Passed Senate with an amendment by Voice Vote.
S.Res. 417: A resolution standing with Israel against terrorism.
Agreed to without amendment and with a preamble by Yea-Nay Vote. 97 – 0. This simple resolution was agreed to on October 19, 2023. That is the end of the legislative process for a simple resolution.
In other news
“The United Auto Workers union has reached a tentative agreement with Stellantis, which makes vehicles under the Dodge, Ram, Chrysler and Jeep brands…”(CNN)
“A bruising 41-day strike at Ford is near an end as the United Auto Workers and its largest employer have reached a tentative deal to return 16,600 strikers to the job within days and pay workers at least 25% more between now and 2028.” (CNN)
“The U.S. has stopped issuing export licenses for most civilian firearms and ammunition for 90 days for all non-governmental users, the Commerce Department said on Friday, citing national security and foreign policy interests.” (Reuters)
“Minnesota Rep. Dean Phillips announced Thursday that he is running for president, kicking off a long-shot Democratic primary challenge to President Joe Biden.” (CNN)
“Former Vice President Mike Pence suspended his 2024 presidential campaign on Saturday, with his campaign running low on money and the Republican Party moving in a different direction than the longtime Indiana conservative.” (NBC News)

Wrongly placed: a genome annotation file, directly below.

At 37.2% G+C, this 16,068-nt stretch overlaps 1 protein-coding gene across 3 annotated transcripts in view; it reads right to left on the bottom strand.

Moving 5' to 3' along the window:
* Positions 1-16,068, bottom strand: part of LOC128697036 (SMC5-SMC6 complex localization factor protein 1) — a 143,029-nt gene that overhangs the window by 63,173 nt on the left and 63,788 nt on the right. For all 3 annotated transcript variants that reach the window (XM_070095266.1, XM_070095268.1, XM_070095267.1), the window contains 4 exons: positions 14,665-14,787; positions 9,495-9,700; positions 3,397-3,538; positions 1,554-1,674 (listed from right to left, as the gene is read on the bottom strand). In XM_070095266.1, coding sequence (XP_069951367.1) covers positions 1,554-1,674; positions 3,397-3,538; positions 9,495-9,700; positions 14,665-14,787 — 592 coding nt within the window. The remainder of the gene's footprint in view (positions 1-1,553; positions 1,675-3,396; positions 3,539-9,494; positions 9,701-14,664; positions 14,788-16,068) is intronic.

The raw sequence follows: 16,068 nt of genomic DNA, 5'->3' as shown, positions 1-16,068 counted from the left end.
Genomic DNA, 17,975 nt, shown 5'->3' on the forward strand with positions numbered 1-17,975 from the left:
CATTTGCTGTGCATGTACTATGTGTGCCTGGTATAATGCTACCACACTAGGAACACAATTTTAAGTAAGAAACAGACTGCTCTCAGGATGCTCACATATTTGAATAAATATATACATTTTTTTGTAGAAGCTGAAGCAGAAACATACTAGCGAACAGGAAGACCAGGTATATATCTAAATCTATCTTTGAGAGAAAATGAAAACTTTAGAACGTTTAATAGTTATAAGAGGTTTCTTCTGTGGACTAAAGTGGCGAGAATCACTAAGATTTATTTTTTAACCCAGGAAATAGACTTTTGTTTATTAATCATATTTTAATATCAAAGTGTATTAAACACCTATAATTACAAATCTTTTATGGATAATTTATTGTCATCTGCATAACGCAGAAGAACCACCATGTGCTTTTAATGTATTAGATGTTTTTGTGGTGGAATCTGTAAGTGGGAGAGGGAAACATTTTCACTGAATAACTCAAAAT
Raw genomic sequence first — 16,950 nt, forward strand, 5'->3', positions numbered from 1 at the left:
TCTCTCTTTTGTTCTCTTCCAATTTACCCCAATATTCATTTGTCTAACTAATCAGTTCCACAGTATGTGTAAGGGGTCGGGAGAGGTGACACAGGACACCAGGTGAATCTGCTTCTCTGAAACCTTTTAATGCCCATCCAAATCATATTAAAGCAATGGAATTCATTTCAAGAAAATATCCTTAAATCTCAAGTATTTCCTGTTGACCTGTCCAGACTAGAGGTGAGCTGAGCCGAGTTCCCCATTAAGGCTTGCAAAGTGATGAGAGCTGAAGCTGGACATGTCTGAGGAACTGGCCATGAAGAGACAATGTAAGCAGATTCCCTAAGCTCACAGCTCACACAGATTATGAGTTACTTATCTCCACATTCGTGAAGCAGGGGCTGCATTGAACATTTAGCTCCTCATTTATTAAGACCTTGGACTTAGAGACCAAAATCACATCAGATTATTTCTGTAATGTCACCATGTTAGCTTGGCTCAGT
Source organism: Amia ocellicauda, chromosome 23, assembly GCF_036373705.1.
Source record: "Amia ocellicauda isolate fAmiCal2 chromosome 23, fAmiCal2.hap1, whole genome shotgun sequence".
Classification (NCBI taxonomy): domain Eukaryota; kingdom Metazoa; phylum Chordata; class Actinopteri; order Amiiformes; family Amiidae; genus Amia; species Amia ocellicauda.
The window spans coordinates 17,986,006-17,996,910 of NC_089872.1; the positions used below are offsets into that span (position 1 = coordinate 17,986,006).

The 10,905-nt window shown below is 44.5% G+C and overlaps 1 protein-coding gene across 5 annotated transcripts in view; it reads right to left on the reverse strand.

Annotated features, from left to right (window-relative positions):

“The US economy expanded at a remarkably strong pace in the third quarter, despite interest rates at their highest level in 22 years.
Gross domestic product, a measure of all goods and services produced in the economy, grew at an annualized 4.9% rate in the third quarter…” (CNN)
“The U.S. added a whopping 336,000 jobs in September and the unemployment rate stayed even at 3.8 percent, according to data released Friday by the Labor Department.
The September jobs report far exceeded expectations after several months of slowing employment gains.” (The Hill)
“The number of Americans who were food insecure — meaning they couldn’t reliably afford to eat — soared last year, according to new government data.” (Axios)
A gunman shot up a bowling alley and a bar, killing 18 people and injuring dozens more. “The massacre in Maine is the deadliest of at least 566 mass shootings in the US so far this year, according to the Gun Violence Archive. With 18 victims killed, the mass shooting is also the deadliest since the Uvalde massacre in May 2022, when 21 people were gunned down at a Texas elementary school.” (CNN)